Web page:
A certain speaker, in an address on "A New Religion," is...

Palo Alto (Cal.) Times

A certain speaker, in an address on "A New Religion," is reported in a recent issue as saying that Christian Science is "illogical; it cannot stand an intelligent test applied to it, according to known facts of life." Jesus gave us a test whereby we should know the truth, when he said, "If any man will do his will, he shall know of the doctrine, whether it be of God, or whether I speak of myself." He also said, "By their fruits ye shall know them;" and Christian Science is willing to be judged by its fruits, namely, the healing of sin and sickness. This is not a new religion, but rather a new discovery of an old truth, and that is the Christ-truth, for it comes, as of old, to bring "beauty for ashes, the oil of joy for mourning, the garment of praise for the spirit of heaviness."

The gentleman says that Christian Science "throws too much emphasis on physical preservation;" but the beauty of the healing in Christian Science is, that it not only lifts humanity out of sickness, but out of sin, fear, anxiety, worry, and all other false beliefs of the carnal mind. The Bible says, "Work out your own salvation," and this work must be mental, since in order to do right it is necessary first to think right.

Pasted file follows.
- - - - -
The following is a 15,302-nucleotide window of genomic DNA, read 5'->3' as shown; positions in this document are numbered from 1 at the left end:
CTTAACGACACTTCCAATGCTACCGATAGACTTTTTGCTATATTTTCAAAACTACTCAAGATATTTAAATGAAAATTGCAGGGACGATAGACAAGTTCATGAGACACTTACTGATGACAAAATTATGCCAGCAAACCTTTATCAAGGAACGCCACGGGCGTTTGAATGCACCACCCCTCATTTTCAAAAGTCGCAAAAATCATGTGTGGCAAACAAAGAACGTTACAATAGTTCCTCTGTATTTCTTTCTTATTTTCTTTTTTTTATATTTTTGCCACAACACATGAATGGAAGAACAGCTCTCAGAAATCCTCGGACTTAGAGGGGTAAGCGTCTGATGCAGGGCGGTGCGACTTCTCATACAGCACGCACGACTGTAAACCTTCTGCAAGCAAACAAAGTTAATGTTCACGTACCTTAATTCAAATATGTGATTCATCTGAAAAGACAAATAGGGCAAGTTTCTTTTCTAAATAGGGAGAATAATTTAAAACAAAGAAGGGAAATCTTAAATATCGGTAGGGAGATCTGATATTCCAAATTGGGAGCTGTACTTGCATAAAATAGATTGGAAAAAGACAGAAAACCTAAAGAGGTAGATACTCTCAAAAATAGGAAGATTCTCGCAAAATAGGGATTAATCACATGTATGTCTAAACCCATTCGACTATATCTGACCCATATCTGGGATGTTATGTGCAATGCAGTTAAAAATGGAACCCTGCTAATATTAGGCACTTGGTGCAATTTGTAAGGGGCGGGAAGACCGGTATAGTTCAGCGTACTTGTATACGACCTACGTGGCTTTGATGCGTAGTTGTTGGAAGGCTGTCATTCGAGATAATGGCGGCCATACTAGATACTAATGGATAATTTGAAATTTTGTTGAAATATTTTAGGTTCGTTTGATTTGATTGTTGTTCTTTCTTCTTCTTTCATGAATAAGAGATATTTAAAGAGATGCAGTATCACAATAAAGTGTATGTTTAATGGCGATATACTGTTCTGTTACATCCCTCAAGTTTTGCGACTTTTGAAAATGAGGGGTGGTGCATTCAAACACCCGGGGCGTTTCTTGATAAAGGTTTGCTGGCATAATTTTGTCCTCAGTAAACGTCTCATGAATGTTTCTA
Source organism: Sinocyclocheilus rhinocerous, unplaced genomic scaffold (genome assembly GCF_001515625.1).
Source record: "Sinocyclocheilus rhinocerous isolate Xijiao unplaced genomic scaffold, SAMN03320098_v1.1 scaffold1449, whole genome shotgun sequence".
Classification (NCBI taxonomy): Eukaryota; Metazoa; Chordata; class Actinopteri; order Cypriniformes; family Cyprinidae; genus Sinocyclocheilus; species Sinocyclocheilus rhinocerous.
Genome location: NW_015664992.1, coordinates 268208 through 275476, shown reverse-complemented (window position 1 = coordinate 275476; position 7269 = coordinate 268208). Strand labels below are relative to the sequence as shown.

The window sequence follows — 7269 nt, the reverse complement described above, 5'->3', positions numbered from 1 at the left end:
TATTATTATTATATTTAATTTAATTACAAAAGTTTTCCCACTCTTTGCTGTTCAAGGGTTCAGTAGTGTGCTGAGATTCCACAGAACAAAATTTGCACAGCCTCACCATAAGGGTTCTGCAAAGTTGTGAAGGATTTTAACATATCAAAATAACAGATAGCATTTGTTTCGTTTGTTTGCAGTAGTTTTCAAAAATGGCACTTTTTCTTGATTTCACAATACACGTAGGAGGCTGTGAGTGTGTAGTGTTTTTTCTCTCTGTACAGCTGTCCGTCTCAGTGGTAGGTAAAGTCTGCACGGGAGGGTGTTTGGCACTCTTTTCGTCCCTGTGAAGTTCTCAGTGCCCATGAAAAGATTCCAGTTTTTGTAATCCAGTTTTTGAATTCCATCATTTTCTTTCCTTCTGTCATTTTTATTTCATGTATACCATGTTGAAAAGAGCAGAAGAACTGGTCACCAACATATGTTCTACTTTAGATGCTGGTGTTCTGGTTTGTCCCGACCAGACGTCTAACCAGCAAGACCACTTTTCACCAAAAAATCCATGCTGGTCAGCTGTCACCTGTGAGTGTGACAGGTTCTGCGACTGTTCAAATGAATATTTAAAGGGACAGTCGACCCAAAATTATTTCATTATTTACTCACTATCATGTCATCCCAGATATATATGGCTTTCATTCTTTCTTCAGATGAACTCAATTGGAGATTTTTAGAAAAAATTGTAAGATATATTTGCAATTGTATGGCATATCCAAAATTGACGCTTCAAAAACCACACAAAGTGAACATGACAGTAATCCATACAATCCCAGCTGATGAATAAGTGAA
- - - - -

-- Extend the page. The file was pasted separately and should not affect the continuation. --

We must take issue with our critic when he says, "The fact is, it is impossible to know what is good without first knowing what is bad." In Genesis we read, "And God saw every thing that he had made, and, behold, it was very good"; and John says, "All things were made by him; and without him was not any thing made that was made." Therefore we find it is as impossible for man to know evil as for him to know that two plus two equals five. He may believe in evil, and he may believe that two plus two equals five, but it is impossible to know that which is not true. It is this false belief against which God warns man, for we again read in Genesis, "But of the tree of the knowledge of good and evil, thou shalt not eat of it: for in the day that thou eatest thereof thou shalt surely die." The critic's assertion that "good and bad are relative terms, and in life are constantly interchangeable," receives a rebuke in the Master's statement, "A good tree cannot bring forth evil fruit, neither can a corrupt tree bring forth good fruit." A fountain cannot send forth sweet and bitter water.

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February 21, 1914

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